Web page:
TRUMPF lasers in action along the entire process chain // Focus on battery production // Johannes Bührle, head of industry management Automotive: “More than every second euro comes from electromobility.”
Industrial laser technology and smart solutions from TRUMPF are making battery production more efficient for the electromobility sector. At the recent Battery Show in Stuttgart, the high-technology company showcased solutions for use by battery component manufacturers right along the process chain. These include processes for cutting, welding and drying battery films, for connecting up battery cells to form battery modules, and for performing seal welds on complete battery housings. “The production of lithium-ion batteries is a very complex and demanding process. Batteries have to meet the stringent requirements of the automotive industry – in areas such as safety and service life. The laser is the only tool that can meet all these requirements efficiently and economically,” says Johannes Bührle, head of industry management Automotive at TRUMPF.
Full order books in the electromobility sector
Business with the electromobility sector is extremely buoyant at TRUMPF right now, with the company supplying laser systems to all major battery manufacturers. Compared to three years ago, production capacity and demand have more than trebled. “We’re set to deliver more than 500 lasers to battery manufacturers in the first half of 2022 alone. In the past fiscal year, more than every second euro in sales to the automotive industry came from electromobility. That’s the equivalent of business worth hundreds of millions of euros,” says Bührle.
Faster production using less energy
A battery is a complex product, manufactured in several stages. It consists of three main components: the battery cell, battery module and battery pack. Battery cells are made up of several extremely thin carrier foils of copper – for the anode – and of aluminum – for the cathode. These so-called electrode foils must first be dried before they can be joined together to form a battery cell. Conventional equipment for this process, such as a drying kiln, requires a lot of space on the factory floor. As an alternative, TRUMPF is marketing a special VCSEL technology that uses semiconductor lasers to irradiate and thereby heat and dry large surfaces very quickly. This consumes considerably less energy than a conventional drying kiln.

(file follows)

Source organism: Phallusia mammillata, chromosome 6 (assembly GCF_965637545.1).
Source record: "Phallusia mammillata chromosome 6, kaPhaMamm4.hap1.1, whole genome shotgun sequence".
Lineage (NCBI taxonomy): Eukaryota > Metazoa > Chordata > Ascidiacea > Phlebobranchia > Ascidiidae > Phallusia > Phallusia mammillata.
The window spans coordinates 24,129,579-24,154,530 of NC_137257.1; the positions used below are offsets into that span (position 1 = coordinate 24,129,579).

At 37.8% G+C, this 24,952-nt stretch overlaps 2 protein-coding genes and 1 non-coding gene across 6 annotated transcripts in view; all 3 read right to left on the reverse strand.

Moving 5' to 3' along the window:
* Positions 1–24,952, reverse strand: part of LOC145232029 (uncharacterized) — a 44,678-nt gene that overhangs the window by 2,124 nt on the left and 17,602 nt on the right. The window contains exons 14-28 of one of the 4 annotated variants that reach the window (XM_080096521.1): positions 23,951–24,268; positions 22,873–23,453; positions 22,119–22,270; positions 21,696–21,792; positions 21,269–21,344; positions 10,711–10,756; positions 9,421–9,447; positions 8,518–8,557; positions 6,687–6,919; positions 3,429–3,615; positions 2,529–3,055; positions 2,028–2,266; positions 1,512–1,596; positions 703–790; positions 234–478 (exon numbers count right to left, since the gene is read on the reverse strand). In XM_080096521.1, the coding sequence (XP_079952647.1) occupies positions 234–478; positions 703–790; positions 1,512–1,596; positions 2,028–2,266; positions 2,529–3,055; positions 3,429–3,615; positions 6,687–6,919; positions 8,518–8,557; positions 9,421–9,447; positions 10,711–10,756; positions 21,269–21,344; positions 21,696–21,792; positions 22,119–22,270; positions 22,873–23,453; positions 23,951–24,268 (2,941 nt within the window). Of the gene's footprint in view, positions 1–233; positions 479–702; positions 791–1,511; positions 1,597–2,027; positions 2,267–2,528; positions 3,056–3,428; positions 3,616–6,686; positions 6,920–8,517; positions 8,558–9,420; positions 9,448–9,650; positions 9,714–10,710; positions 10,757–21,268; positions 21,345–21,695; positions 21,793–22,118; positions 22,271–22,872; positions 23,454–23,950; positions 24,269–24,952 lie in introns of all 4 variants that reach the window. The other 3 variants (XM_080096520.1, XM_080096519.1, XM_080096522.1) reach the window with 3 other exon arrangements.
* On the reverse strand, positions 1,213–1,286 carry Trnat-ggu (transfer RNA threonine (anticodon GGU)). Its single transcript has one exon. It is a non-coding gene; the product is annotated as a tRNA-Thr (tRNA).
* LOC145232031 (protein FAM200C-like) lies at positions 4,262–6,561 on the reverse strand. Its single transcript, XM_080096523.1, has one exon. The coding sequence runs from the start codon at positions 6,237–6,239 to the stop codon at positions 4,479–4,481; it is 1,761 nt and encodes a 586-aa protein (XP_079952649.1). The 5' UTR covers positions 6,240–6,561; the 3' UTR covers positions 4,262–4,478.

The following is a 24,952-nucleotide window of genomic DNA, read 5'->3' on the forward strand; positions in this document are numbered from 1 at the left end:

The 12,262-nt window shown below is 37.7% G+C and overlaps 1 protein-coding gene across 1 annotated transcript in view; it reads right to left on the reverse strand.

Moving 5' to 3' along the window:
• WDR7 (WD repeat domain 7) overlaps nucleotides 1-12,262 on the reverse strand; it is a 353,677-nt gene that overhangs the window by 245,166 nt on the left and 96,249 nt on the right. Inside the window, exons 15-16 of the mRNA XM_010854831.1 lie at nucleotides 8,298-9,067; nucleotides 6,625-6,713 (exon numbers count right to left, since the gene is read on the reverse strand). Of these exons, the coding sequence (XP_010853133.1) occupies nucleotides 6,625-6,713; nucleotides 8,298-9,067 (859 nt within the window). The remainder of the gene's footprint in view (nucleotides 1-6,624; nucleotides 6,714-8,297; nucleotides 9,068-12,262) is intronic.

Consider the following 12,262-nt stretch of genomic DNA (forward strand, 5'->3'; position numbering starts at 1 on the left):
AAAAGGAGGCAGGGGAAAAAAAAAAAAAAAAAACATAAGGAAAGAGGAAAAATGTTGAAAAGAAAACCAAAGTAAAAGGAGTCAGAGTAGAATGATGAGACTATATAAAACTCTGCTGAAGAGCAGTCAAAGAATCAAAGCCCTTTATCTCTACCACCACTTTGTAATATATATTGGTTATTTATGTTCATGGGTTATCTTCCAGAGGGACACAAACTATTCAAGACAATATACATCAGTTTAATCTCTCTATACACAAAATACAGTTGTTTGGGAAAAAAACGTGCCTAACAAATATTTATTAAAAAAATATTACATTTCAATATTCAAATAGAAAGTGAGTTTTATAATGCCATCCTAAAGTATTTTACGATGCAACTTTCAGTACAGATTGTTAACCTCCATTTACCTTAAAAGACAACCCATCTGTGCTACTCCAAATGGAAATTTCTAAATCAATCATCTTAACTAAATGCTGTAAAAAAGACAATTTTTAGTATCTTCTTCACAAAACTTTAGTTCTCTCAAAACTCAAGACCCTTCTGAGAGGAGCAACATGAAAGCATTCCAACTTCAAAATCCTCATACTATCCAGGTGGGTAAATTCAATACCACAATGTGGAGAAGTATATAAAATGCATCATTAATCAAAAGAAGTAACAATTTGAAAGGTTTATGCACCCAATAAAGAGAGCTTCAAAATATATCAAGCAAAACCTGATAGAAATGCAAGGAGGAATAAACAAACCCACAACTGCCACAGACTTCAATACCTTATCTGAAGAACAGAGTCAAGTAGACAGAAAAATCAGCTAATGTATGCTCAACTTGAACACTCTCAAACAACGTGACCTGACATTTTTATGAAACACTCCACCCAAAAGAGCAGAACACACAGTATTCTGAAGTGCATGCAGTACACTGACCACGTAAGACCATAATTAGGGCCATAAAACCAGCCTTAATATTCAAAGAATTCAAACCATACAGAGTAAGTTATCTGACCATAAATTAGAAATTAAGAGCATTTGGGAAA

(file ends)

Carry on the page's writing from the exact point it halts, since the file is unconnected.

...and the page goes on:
Green laser welds copper efficiently
In the next step, the electrode foils must be cut to size. These foils are typically between 6 and 14 micrometers in thickness. Ideal for this purpose are the short-pulse lasers from the TruPulse nano product range. In combination with an optical scanner system, these lasers are able to rapidly cut the foil to the required shape. A battery cell is formed by connecting a stack of connected copper and aluminum electrode foils – a job that can be done with a laser, for example. However, standard industrial lasers are only of very limited use in this area, as copper is highly reflective. TRUMPF has therefore developed a special TruDisk laser that operates at a short wavelength in the visible green spectrum. Using this green laser beam, copper foils for battery cells can be welded reliably and efficiently.
As a rule, a battery module is made up of many battery cells. These are connected to one another by means of busbars made of copper or aluminum. Material combinations and metal thicknesses can vary significantly, depending on the type of cell and its specific application. As a result, many different laser types are used for this purpose. These vary in wavelength, beam quality and power – but they are always in combination with an optical scanner system. The latter automatically guides the laser to the correct position and ensures it follows the required welding path.
Safe battery packs
The battery pack comprises the complete battery system, including power electronics and temperature management. This is what is installed in an electrical vehicle. This pack must remain perfectly sealed, so that no chemicals can escape, even in the event of a crash. In order to satisfy these stringent safety requirements, steel or aluminum sheet is welded together to form an airtight battery housing. By using a disk laser for this purpose, manufacturers are able to comply with these exacting standards while still maintaining high productivity.